SQL Server 2008 R2 Best Practices Analyzer
Maybe I'm a little late to the party, but I thought I would share with you the most recent release of Microsoft's Best Practices Analyzer for SQL Server 2008 R2 (you can also read the original blog announcement from CSS). Let me be clear: this tool is not just for people who are already on SQL Server 2008 R2. It will also happily analyze your SQL Server 2008 instances, so don't be fooled by the label.
That said, getting the thing installed was an exercise in patience. Like most people, I clicked the download link:
And I was off to the races. Or so I thought. I still haven't developed a healthy habit of READING before CLICKING. The first time I ran the installer, I got this complaint about not having the Baseline Configuration Analyzer installed (I'm typing out the error message so that users experiencing the same thing can find this post, and I'm showing a screen shot to show how asinine it is to put a URL in a dialog but not have the ability to click or copy it):
Microsoft Baseline Configuration Analyzer 2.0 is not installed. Please install it from http://www.microsoft.com/downloads/details.aspx?FamilyID=1b6e9026-f505-403e-84c3-a5dea704ec67
To help out a bit, here is the link to download the Configuration Analyzer (which, I will admit, was much easier to obtain from a Google search than by transcribing the link from the dialog) :
If you're not on Windows 7 or Windows Server 2008 R2, you have the potential to receive error messages about missing PowerShell 2.0, as follows:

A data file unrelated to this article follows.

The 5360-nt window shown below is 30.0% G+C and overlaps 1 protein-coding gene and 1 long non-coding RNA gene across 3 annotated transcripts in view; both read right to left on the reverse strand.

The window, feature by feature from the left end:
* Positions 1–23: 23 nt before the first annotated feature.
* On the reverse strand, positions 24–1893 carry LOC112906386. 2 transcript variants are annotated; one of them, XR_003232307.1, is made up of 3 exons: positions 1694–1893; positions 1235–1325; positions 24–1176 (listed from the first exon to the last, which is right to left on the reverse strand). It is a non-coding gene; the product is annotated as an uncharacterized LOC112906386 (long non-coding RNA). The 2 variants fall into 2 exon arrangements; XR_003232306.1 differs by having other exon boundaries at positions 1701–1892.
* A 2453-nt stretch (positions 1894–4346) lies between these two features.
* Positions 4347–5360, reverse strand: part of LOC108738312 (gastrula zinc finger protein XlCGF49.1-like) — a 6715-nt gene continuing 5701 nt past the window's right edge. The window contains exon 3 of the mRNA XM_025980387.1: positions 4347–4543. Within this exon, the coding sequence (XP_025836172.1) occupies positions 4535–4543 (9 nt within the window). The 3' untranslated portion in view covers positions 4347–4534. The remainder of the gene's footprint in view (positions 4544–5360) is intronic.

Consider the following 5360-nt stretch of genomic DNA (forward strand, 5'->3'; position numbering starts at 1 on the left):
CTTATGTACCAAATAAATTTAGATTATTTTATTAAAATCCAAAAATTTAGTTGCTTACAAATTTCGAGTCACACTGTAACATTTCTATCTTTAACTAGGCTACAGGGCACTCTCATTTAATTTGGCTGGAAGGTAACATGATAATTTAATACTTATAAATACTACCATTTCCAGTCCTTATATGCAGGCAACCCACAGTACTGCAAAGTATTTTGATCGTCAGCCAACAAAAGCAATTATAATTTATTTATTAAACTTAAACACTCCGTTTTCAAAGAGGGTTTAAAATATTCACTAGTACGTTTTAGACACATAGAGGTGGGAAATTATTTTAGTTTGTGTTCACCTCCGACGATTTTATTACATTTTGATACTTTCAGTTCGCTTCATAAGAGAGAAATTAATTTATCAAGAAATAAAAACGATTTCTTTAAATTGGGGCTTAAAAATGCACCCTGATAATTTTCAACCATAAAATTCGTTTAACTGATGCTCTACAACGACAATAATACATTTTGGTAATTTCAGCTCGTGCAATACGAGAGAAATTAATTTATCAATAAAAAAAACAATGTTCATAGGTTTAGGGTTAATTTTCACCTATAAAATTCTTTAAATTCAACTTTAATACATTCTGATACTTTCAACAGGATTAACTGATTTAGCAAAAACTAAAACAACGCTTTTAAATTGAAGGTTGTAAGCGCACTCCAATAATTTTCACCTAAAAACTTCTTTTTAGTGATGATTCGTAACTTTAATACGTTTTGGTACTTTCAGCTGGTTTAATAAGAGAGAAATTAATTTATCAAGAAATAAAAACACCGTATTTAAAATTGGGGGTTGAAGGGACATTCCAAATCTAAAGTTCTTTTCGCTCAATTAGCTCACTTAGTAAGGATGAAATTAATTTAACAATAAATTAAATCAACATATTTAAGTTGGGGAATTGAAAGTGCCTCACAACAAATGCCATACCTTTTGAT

Microsoft Baseline Configuration Analyzer 2.0 requires PowerShell 2.0 to be pre-installed on the system.
No worries, you can download PowerShell 2.0 as part of Windows Update:
Or if you don't want to go through the hassle of Windows Update, you can also get it by installing the Windows Management Framework Core Package individually:
(Now why, since PowerShell 2.0 is only a 6 MB download, it couldn't be published as part of the Configuration Analyzer setup, or at least to go fetch it dynamically during installation, I have no idea.)
I got a little bit further into the installation once I had the Configuration Analyzer installed. But then, I discovered in a very round-about way, that there is an issue with the installer when you try to put the BPA on a machine that is not connected to a domain (e.g. just about every virtual machine I own). When it tried to run the PowerShell commands during setup, I saw a PS window briefly, along with some scary-looking red text, and then it disappeared and setup returned this error message (again typed out for SEO goodness):
There is a problem with this Windows Installer package. A program run as part of the setup did not finish as expected. Contact your support personnel or package vendor.
Which is great to know that it wasn't BPA's fault, but something else's. But would it have been that hard to consume the error message that obviously came back from PowerShell? Or better yet, return an error message like this:
Google "BPA 2.0 error powershell"
I'm having a problem with the BPA. Once I install it on one of the nodes of a 2008 R2 Cluster and run it, the product dropdown is empty, regardless of whether I run as administrator or not.
Can anyone offer some insight?
Thank Aaron , you did great job , lots of help to get rid of these error
THANK YOU for posting the fixes for this annoying install of a good program!
Yep, I give people crap about that all the time. But in this case, Ctrl+C is ignored… Try it!
Regarding your too-much-in-a-dialog-box issue, here's a nifty trick: with the dialog box focused, hit ctrl-c like you're copying text. Now paste it in some sort of text editor (like notepad). You should get a textual representation of the dialog box. Enjoy!